Penny and Pam are also notable for being the two characters in the Town that live in relative poverty. While Penny tutors the town’s two children, it’s not clear whether she earns much money for this task. Ironically, she seems to be dependent upon her mother’s job driving the bus to Calico Desert. In spite of Penny’s hopes that Pam getting her old job back will allow her to save some money, the majority of Pam’s paycheck goes towards the local bar, where she runs a large tab.
Another aspect of the game I don’t enjoy, but is realistic, is that there is no real way to help Penny or a storyline that indicates Pam is going to start dealing with her alcoholism. The only way to decrease Penny’s dependency upon her mother is to marry her, which allows her to move out of her childhood home and leads to her new job at the museum. Perhaps other children of alcoholic parents may relate to Penny’s situation.
However, it is disappointing to see that only the love interests receive this much backstory. As noted above, these are the only NPCs that get a cut-scene every 2 hearts, as well as significant insight into their characters and backgrounds.
Leah deals with a controlling ex, Shane grapples with depression, Alex attempts to heal from an abusive father and the death of his mother, and Maru and Sebastian deal with their growing divide.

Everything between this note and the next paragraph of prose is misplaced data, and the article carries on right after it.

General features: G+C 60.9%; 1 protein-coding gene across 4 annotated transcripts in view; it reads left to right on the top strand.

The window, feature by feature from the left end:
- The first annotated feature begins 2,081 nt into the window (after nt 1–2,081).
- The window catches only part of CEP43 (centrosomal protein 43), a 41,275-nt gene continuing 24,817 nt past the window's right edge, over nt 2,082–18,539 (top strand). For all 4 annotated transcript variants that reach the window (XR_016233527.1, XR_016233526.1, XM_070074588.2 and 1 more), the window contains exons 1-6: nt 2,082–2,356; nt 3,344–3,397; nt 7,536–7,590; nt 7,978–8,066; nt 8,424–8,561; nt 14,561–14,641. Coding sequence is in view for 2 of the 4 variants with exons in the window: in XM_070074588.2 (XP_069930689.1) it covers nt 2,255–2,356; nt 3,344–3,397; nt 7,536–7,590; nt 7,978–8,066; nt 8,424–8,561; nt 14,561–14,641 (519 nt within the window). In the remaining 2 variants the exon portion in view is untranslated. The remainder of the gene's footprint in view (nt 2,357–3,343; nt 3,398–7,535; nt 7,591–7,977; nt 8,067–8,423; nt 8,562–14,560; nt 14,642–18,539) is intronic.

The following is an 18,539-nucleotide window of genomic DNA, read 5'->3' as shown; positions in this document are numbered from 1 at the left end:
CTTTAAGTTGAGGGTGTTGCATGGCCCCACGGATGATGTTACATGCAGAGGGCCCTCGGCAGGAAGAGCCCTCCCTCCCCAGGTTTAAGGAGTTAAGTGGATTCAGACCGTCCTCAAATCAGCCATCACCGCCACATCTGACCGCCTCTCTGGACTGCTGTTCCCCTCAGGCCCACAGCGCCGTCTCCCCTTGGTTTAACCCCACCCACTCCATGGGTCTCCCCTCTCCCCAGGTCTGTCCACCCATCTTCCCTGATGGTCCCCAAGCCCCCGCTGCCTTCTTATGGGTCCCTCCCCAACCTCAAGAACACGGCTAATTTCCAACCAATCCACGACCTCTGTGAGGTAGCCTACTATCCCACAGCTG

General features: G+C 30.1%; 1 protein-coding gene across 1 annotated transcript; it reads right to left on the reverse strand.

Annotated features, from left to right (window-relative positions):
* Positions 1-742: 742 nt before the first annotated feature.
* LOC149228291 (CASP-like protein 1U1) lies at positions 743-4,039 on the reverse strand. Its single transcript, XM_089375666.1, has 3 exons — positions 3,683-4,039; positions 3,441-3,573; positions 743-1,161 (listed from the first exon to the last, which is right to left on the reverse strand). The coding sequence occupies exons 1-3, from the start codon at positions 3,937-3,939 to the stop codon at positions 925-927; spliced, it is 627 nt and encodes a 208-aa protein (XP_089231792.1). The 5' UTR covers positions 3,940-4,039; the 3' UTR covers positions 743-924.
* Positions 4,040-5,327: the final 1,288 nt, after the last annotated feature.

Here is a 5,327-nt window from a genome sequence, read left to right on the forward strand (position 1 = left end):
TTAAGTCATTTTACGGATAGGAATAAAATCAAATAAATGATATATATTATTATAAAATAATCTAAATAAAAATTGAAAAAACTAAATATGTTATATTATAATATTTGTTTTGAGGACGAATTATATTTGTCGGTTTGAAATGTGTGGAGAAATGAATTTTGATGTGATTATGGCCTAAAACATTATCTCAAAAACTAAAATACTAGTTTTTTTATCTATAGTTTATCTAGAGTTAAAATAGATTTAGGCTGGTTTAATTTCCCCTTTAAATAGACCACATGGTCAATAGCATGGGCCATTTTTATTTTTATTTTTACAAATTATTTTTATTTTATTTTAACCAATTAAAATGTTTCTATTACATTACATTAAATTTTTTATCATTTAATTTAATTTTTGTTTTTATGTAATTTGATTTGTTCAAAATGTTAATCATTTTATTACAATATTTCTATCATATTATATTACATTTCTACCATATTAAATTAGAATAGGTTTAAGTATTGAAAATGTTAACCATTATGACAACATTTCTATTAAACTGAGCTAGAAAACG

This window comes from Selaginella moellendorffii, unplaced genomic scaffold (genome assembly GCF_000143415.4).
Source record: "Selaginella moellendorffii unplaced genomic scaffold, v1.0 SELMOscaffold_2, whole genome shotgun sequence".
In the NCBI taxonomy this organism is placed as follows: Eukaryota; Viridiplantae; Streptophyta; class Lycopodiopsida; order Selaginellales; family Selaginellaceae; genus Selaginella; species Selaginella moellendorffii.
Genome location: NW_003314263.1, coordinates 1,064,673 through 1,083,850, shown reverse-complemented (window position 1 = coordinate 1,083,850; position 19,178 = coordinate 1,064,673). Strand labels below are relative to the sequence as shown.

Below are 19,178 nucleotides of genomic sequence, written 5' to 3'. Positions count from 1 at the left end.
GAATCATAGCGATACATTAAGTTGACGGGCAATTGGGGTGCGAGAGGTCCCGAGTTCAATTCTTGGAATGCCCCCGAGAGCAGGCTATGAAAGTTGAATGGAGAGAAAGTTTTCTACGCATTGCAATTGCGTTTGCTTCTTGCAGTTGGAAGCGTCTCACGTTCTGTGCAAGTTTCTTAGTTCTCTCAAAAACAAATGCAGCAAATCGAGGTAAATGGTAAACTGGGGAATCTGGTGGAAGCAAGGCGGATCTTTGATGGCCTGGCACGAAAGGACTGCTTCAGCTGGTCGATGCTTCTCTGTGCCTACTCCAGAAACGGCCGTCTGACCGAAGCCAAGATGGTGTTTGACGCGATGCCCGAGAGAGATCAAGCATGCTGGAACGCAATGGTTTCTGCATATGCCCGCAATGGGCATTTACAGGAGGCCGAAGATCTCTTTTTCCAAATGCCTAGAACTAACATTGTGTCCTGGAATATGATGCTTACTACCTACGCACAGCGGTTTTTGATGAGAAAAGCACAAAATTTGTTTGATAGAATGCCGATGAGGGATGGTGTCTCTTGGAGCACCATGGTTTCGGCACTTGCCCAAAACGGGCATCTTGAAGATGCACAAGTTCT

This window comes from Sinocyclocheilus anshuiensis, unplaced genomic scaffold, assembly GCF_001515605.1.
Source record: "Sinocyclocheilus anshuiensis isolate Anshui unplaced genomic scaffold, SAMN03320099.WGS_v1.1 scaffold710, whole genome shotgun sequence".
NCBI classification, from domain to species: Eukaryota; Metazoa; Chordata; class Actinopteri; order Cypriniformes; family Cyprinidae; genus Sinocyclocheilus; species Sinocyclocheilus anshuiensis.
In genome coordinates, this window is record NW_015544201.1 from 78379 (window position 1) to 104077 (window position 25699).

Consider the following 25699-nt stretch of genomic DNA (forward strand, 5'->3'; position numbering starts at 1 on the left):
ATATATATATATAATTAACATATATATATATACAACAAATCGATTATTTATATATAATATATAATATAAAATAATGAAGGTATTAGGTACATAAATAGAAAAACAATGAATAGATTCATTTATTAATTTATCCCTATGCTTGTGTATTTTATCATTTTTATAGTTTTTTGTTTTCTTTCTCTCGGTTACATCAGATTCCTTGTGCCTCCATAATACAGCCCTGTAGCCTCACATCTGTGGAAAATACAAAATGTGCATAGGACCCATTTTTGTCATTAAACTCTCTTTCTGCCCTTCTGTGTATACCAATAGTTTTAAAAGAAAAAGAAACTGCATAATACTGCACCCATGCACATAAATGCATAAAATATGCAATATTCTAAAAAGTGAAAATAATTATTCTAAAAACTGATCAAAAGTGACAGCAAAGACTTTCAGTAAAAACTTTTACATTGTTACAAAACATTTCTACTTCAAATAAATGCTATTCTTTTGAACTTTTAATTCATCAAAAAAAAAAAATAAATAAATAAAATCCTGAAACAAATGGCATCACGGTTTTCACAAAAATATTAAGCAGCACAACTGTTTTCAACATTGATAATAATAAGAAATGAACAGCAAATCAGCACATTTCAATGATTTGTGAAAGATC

These are just some of the key points that make these characters real. ConcernedApe dissects the ideal of a peaceful countrylife, and the player gets drawn in by the concerns of these villagers.
But I think the game sorely misses this attention to detail that the majority of characters just don’t have.
Some characters become quite flat by comparison – Evelyn, Marnie, Gus, Clint, Pierre, Caroline, Willy, Jodi, Vincent…these are just some of the few that are easy to look over thanks to their shallow storylines.
Other townsfolk have absolutely no character development at all. Indeed, their very reason for being in Pelican Town is unclear asides from the function that they serve. Gil, Gunther, the Dwarf, Kronos and Marlon come to mind. While you could argue that some of these characters are absolute outsiders to townlife, with others I cannot see the reason for making them so devoid of any personality or interaction with other villagers.
A final point is Pelican Town’s whiteness – there are only two people of colour in the entire area. In a fictional world, would it have been such a stretch to include more Black, Asian, Latinx, and indigenous characters? I’ve seen some mods on Nexus mods that will make various characters Black, or Latinx, but it is disappointing that ConcernedApe didn’t go all the way with the diversity shown in character creation.
I don’t want to completely knock the characters, and will freely admit that they are all interesting, and unique. But there is no reward to getting to know these NPCs better asides from the recipes they might send you in the post.